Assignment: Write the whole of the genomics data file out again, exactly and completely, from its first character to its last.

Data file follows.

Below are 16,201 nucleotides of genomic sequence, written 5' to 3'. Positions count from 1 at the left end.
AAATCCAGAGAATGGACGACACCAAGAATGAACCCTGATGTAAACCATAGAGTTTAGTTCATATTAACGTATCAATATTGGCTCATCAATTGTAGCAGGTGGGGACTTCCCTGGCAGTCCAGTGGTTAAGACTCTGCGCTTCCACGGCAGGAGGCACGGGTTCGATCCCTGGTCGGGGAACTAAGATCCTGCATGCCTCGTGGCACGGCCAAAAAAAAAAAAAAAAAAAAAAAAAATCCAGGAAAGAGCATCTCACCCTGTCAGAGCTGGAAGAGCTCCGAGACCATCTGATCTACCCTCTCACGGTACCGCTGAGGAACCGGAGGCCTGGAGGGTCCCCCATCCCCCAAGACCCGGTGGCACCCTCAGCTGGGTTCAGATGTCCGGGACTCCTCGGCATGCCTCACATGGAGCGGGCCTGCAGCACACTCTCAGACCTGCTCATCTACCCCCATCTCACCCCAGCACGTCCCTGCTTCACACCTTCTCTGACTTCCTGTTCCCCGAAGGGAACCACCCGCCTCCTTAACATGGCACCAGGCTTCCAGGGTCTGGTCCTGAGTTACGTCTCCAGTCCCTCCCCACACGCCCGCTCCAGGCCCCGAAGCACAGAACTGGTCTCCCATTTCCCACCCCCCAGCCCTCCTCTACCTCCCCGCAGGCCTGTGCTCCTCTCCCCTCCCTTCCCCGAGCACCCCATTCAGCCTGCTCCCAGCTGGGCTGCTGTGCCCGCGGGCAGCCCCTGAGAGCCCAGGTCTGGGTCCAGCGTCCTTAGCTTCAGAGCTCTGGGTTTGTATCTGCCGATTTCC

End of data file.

Below are 16,201 nucleotides of genomic sequence, written 5' to 3'. Positions count from 1 at the left end.
AAATCCAGAGAATGGACGACACCAAGAATGAACCCTGATGTAAACCATAGAGTTTAGTTCATATTAACGTATCAATATTGGCTCATCAATTGTAGCAGGTGGGGACTTCCCTGGCAGTCCAGTGGTTAAGACTCTGCGCTTCCACGGCAGGAGGCACGGGTTCGATCCCTGGTCGGGGAACTAAGATCCTGCATGCCTCGTGGCACGGCCAAAAAAAAAAAAAAAAAAAAAAAAAATCCAGGAAAGAGCATCTCACCCTGTCAGAGCTGGAAGAGCTCCGAGACCATCTGATCTACCCTCTCACGGTACCGCTGAGGAACCGGAGGCCTGGAGGGTCCCCCATCCCCCAAGACCCGGTGGCACCCTCAGCTGGGTTCAGATGTCCGGGACTCCTCGGCATGCCTCACATGGAGCGGGCCTGCAGCACACTCTCAGACCTGCTCATCTACCCCCATCTCACCCCAGCACGTCCCTGCTTCACACCTTCTCTGACTTCCTGTTCCCCGAAGGGAACCACCCGCCTCCTTAACATGGCACCAGGCTTCCAGGGTCTGGTCCTGAGTTACGTCTCCAGTCCCTCCCCACACGCCCGCTCCAGGCCCCGAAGCACAGAACTGGTCTCCCATTTCCCACCCCCCAGCCCTCCTCTACCTCCCCGCAGGCCTGTGCTCCTCTCCCCTCCCTTCCCCGAGCACCCCATTCAGCCTGCTCCCAGCTGGGCTGCTGTGCCCGCGGGCAGCCCCTGAGAGCCCAGGTCTGGGTCCAGCGTCCTTAGCTTCAGAGCTCTGGGTTTGTATCTGCCGATTTCC